Organisations today are using two conflicting working definitions of a record. Neither definition is adequate on its own (which is why the two conflicting definitions co-exist with each other!).
The first of the two working definitions states that ‘records’ are those documents/communications that are needed as evidence of a piece of work. This definition comes from records management theory. Records management practice aims to capture these documents in a file/ records folder dedicated to each particular piece of work. The file/ records folder exists in a records system, which could be anything from a shared network drive, to a SharePoint team site, an electronic records management system, a line of business document management system, or a traditional filing cabinet.
Traditionally records management practice aims to ensure that the file/ records folder is the only information about a piece of work that survives over time. This translates into advice to colleagues on handling documents and e-mails such as ‘if it is important put it on the file, it if it isn’t important get rid of it ‘
If a team is confident that the file/records folder tells the whole story of the piece of work, then they can be confident in disposing of all information about that work lying outside of the file. The converse is also true – if you have not got confidence that the files in your records system(s) serves as a sufficient story of your organisation’s activities, then you are not going to be confident that you can delete material from other information stores such as e-mail in-boxes, and shared drives.
However for most pieces of work in an organisation ‘the file’ in a designated record system can no longer be regarded as the single source of evidence on that piece of work. This is down to two factors:
- it is highly likely that other pieces of evidence about that piece of work persist outside of the file, and that these pieces of evidence are findable or discoverable
- it is highly unlikely that each colleague has placed all significant documents/communications arising from that piece of work onto the file
I am struggling to think of a single organisation I have worked with that routinely delete e-mails after a period of months, or routinely deletes material on shared drives that is a year or two years old – they simply have not got enough confidence in their ‘records’ to risk losing important material like that.
The second working definition defines ‘records’ as being any information, in whatever form, that is held by that organisation. In other words any piece of information that exists anywhere: on the organisations network, in its filing cabinets, on people’s desktops, in desk drawers. This definition stems from the legal obligations placed on organisations. These obligations vary from jurisdiction to jurisdiction, but include data protection, freedom of information, and e-discovery. Such obligations make no distinction between those documents/communicaions that an organisation intended to keep as records, and those that have accidentally survived.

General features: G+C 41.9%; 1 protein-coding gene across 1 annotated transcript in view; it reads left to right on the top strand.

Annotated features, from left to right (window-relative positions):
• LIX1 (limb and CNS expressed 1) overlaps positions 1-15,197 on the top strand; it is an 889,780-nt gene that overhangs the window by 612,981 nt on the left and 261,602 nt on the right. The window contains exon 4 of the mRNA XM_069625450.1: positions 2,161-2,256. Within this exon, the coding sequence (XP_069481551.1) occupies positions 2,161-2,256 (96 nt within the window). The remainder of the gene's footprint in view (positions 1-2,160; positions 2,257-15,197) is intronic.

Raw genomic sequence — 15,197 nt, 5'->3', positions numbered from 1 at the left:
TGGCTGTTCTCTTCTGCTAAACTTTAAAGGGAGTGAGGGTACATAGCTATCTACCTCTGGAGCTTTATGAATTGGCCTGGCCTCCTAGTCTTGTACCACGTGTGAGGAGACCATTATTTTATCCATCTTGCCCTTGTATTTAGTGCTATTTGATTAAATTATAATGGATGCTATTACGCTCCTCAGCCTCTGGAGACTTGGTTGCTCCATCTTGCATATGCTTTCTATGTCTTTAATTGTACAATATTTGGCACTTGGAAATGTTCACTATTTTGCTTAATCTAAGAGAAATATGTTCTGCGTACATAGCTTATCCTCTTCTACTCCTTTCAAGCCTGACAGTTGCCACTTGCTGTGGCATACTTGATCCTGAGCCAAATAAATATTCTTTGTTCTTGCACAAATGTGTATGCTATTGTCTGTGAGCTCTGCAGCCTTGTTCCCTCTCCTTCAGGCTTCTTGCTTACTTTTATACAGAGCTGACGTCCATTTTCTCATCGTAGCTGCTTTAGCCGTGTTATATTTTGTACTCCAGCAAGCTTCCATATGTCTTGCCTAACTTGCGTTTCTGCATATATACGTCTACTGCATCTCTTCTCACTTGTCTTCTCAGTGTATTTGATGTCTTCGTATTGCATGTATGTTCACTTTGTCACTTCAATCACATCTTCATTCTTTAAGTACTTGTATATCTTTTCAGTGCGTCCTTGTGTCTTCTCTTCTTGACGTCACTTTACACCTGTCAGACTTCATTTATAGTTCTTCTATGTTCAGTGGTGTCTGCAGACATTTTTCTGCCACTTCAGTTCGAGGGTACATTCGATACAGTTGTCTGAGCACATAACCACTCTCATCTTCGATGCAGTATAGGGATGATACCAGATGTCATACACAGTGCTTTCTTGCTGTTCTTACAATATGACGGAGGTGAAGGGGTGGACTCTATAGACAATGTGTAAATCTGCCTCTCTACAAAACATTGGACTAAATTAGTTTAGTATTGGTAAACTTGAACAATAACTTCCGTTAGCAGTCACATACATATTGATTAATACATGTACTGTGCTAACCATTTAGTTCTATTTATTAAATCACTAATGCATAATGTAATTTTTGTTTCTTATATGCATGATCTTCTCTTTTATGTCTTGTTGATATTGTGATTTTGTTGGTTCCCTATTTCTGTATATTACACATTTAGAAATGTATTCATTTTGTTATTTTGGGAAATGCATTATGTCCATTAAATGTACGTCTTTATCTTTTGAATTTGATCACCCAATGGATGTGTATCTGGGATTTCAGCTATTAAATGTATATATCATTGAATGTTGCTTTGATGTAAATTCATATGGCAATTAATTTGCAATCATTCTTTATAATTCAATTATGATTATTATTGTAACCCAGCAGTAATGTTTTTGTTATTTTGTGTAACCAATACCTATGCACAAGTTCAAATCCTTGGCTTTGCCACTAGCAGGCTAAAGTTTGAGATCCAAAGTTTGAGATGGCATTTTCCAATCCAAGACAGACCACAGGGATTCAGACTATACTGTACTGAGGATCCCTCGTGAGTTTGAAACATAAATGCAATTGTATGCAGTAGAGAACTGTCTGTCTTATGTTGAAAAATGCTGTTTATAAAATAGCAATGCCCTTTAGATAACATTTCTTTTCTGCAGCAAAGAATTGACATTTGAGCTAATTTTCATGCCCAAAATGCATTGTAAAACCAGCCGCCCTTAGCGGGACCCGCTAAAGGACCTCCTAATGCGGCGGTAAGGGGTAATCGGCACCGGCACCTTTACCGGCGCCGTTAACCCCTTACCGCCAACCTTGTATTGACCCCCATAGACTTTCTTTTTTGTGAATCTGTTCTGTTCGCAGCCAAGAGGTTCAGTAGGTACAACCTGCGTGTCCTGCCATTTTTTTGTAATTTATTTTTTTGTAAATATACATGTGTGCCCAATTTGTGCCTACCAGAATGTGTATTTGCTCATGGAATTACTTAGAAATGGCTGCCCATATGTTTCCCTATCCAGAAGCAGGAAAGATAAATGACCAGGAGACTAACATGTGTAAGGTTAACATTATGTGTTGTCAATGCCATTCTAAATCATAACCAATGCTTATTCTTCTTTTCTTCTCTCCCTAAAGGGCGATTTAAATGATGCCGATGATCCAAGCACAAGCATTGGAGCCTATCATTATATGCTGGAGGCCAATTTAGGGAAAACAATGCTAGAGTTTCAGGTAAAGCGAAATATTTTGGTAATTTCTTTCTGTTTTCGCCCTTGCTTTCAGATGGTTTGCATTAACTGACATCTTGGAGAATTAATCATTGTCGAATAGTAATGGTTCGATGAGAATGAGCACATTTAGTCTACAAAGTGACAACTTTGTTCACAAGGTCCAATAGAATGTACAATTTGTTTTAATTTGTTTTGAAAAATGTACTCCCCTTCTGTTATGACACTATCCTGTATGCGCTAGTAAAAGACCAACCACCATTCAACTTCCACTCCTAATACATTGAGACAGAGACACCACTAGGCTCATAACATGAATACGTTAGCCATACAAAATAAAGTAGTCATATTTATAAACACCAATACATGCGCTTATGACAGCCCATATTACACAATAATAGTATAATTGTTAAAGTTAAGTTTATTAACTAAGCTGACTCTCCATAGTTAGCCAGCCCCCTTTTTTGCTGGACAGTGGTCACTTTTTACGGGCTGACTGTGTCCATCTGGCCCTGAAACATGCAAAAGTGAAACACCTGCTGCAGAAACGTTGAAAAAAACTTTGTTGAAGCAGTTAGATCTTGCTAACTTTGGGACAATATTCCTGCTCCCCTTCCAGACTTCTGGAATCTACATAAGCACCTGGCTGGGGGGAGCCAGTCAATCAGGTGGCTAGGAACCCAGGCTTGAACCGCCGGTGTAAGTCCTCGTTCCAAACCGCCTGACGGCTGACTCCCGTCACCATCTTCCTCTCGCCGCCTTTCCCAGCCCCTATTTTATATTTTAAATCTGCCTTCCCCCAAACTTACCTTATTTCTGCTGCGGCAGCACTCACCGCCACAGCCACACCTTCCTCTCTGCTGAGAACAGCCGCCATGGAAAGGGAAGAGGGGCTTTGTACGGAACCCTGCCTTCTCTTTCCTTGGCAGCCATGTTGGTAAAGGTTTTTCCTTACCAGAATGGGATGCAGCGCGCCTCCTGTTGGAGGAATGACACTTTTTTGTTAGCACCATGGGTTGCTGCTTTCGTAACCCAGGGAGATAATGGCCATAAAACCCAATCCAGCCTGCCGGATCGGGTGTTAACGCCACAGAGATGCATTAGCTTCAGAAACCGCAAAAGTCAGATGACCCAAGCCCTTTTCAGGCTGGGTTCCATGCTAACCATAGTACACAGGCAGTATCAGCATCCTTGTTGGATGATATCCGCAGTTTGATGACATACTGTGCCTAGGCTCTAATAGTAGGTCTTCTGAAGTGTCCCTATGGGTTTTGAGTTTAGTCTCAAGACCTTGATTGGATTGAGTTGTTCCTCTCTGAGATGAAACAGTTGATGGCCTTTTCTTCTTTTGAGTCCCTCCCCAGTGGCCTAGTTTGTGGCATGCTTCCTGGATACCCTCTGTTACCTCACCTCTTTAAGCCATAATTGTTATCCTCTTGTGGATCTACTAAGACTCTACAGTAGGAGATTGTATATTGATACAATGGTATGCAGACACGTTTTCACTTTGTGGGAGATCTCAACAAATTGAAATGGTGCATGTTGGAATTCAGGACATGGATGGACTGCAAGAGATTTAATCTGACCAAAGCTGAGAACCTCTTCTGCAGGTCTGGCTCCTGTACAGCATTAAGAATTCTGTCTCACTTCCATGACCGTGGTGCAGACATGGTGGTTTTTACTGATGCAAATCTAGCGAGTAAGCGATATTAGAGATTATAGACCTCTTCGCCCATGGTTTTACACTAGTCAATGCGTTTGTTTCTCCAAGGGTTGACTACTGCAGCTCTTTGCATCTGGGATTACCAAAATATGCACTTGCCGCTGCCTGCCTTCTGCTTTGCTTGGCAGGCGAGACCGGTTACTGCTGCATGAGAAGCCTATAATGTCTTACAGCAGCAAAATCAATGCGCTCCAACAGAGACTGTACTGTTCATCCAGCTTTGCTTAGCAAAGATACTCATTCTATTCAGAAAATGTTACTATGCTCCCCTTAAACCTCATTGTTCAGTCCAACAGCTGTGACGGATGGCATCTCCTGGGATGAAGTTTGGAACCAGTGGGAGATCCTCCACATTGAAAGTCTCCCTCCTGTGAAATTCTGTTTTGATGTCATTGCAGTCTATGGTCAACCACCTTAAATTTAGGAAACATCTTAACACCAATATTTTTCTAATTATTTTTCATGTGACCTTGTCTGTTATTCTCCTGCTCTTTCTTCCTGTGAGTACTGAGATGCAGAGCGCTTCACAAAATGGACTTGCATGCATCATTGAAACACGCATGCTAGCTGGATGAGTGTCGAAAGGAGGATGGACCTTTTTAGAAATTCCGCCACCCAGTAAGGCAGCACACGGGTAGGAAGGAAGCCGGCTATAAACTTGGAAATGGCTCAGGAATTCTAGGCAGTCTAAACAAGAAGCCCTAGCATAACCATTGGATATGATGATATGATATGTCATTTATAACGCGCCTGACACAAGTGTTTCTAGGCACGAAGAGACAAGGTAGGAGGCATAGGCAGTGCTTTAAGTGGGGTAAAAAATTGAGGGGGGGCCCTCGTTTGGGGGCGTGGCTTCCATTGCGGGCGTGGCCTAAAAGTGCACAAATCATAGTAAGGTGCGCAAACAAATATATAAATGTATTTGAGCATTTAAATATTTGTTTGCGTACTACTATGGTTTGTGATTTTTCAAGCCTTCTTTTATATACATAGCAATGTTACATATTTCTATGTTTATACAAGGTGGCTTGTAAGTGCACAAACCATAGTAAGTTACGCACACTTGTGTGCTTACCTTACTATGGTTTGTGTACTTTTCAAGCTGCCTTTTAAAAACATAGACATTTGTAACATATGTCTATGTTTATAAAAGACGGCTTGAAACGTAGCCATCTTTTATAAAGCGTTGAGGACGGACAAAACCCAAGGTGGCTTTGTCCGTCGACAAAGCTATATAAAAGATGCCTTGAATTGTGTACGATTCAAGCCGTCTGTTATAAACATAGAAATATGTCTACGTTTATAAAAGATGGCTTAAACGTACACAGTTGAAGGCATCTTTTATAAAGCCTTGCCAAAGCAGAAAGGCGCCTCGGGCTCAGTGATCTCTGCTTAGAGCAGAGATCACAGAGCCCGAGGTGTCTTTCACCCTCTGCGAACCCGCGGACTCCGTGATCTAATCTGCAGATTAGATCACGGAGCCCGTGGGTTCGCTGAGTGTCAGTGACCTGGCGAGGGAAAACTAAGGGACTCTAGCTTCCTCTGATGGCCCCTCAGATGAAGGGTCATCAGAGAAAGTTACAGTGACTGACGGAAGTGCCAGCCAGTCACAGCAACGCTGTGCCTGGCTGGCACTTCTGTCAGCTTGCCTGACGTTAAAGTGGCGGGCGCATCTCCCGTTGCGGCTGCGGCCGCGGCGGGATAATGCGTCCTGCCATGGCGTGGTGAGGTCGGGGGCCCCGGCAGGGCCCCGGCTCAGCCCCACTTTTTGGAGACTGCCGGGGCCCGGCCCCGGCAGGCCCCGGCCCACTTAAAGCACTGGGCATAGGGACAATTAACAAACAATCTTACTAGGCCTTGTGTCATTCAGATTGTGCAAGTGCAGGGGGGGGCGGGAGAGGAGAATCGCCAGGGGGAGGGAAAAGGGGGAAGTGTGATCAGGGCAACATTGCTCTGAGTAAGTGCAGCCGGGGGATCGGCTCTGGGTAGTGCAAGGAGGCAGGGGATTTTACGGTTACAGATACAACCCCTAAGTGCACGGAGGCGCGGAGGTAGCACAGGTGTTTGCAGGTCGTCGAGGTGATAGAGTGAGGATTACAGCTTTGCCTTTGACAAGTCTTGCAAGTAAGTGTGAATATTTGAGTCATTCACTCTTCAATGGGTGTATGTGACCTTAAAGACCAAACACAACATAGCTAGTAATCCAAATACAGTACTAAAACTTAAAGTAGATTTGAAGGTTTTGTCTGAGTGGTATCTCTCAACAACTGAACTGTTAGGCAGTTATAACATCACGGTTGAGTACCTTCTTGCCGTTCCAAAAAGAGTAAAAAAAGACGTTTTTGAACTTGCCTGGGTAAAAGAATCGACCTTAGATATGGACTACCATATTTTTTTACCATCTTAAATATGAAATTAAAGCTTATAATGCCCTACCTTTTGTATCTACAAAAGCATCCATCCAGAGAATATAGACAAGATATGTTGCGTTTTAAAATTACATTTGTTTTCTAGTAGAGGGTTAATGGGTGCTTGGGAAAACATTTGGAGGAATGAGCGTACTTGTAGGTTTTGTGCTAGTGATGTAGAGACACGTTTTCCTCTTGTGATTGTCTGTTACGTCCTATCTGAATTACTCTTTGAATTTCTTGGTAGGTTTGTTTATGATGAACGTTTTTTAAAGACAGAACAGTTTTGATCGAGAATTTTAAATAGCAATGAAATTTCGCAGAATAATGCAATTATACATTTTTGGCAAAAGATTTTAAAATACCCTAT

This definition is not adequate from a practical point of view either. When an organisation receives a data protection subject access request, or a freedom of information request or an e-discovery demand, they have to pull out all the stops and trawl their network. They might ask swathes of the organisation to go through their e-mail and unearth any messages regarding that matter. They might do searches of shared drives and document management systems. They unearth a pile or a mountain of material, that they then spend days or weeks sifting through. That is a massive pain, that an organisation is willing to put up with because that is the law that they are working under. But this approach would be overkill for most internal uses of record, such as the following scenarios
- You have taken over the management of a contract that has run into problems. You want to understand what has been agreed and discussed with the contractor up to this point.
- You have been asked to revise the service level agreement you offer to your customers. You want to understand the thinking behind the clauses in the current agreement. You want to read the discussions/correspondence that took place the last time the SLA was drafted
- A budgeted cost has changed between different versions of a business plan and you are trying to understand why
In each of the above scenarios you would be hoping that the colleagues involved in those pieces of work had kept a good file/records folder of that work, in which they had brought together all the relevant documents/communications relating to the work.
The dilemma for organisations is that they are caught between a rock and a hard place. They are not able to maintain good files across all areas of work. The concept of a file/records folder feels like an old-fashioned concept, a legacy from the hard-copy world of decades gone by. And yet organisations still need some means of relating together the records (however defined!) of a piece of work and managing them over time.
If the file/records folder was invented today, from scratch, with no history or legacy, what features would it have?